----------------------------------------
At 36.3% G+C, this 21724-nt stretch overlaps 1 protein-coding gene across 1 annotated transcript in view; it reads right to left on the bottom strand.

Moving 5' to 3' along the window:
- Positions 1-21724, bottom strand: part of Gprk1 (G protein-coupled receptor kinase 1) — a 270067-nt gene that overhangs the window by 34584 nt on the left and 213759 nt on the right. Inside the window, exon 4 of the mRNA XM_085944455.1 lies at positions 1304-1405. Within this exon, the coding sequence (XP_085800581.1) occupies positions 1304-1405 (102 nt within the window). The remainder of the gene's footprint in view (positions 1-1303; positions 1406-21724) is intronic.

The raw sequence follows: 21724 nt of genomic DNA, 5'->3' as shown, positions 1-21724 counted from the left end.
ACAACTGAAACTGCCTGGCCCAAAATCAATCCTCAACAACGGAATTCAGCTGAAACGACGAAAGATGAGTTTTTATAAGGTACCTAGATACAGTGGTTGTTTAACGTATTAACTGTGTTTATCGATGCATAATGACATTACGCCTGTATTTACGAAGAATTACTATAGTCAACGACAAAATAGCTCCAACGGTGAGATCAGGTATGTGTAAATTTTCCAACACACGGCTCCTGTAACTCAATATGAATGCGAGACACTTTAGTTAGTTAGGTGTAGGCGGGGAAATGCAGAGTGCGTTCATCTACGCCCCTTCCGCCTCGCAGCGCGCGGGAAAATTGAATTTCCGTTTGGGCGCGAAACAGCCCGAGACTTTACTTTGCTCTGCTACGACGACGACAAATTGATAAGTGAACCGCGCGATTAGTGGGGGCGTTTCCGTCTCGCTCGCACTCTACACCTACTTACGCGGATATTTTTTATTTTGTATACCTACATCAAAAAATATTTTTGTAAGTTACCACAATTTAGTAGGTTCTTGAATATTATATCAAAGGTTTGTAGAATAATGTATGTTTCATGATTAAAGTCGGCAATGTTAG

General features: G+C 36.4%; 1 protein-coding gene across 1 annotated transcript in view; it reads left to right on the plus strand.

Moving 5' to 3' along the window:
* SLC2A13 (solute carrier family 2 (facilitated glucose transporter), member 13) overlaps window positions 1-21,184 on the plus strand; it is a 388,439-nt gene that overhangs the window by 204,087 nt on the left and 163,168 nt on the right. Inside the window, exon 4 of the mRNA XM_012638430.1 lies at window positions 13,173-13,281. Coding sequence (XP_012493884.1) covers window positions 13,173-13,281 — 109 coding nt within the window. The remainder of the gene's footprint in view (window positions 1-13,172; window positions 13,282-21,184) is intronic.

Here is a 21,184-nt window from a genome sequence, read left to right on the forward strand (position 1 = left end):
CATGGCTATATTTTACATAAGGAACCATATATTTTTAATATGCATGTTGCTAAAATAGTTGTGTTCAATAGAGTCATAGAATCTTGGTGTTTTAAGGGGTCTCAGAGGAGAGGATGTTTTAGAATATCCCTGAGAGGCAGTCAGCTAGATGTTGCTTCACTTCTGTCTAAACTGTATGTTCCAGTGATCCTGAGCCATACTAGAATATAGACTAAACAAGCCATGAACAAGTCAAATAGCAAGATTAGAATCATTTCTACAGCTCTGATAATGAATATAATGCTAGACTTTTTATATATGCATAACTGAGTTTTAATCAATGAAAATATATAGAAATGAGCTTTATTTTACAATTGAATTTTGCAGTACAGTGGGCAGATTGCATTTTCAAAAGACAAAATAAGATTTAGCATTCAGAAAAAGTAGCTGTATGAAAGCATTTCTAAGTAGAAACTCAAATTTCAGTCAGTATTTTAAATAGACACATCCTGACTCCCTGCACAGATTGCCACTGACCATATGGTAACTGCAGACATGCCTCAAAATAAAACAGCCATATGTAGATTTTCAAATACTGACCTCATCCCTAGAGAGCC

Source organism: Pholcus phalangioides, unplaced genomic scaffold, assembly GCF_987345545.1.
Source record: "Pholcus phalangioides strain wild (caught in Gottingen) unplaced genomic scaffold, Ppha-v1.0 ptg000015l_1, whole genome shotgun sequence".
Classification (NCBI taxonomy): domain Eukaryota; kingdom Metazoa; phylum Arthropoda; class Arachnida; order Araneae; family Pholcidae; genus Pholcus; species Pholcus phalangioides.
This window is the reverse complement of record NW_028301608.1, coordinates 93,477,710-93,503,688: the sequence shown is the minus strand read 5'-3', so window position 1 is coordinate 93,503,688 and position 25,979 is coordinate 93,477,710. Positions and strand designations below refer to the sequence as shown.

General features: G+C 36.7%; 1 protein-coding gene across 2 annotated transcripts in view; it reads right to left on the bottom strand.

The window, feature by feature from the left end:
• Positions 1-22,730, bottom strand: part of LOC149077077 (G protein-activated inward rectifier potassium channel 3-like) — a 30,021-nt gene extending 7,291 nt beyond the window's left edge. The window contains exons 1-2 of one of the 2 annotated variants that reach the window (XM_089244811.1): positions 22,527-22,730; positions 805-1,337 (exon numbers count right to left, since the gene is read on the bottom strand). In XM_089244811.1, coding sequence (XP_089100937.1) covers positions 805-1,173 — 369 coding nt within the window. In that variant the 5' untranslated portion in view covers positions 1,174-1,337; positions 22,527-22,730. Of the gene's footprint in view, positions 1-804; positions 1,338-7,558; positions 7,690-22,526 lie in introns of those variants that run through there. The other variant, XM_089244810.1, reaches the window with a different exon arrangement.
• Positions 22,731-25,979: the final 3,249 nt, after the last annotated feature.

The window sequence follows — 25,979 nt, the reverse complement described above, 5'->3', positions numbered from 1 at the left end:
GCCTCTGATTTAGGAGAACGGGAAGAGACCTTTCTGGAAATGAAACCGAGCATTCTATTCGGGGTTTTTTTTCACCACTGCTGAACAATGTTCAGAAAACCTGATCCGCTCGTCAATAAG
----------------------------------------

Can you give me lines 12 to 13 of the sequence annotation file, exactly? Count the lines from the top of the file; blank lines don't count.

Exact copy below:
Source record: "Pholcus phalangioides strain wild (caught in Gottingen) unplaced genomic scaffold, Ppha-v1.0 ptg000015l_1, whole genome shotgun sequence".
Classification (NCBI taxonomy): domain Eukaryota; kingdom Metazoa; phylum Arthropoda; class Arachnida; order Araneae; family Pholcidae; genus Pholcus; species Pholcus phalangioides.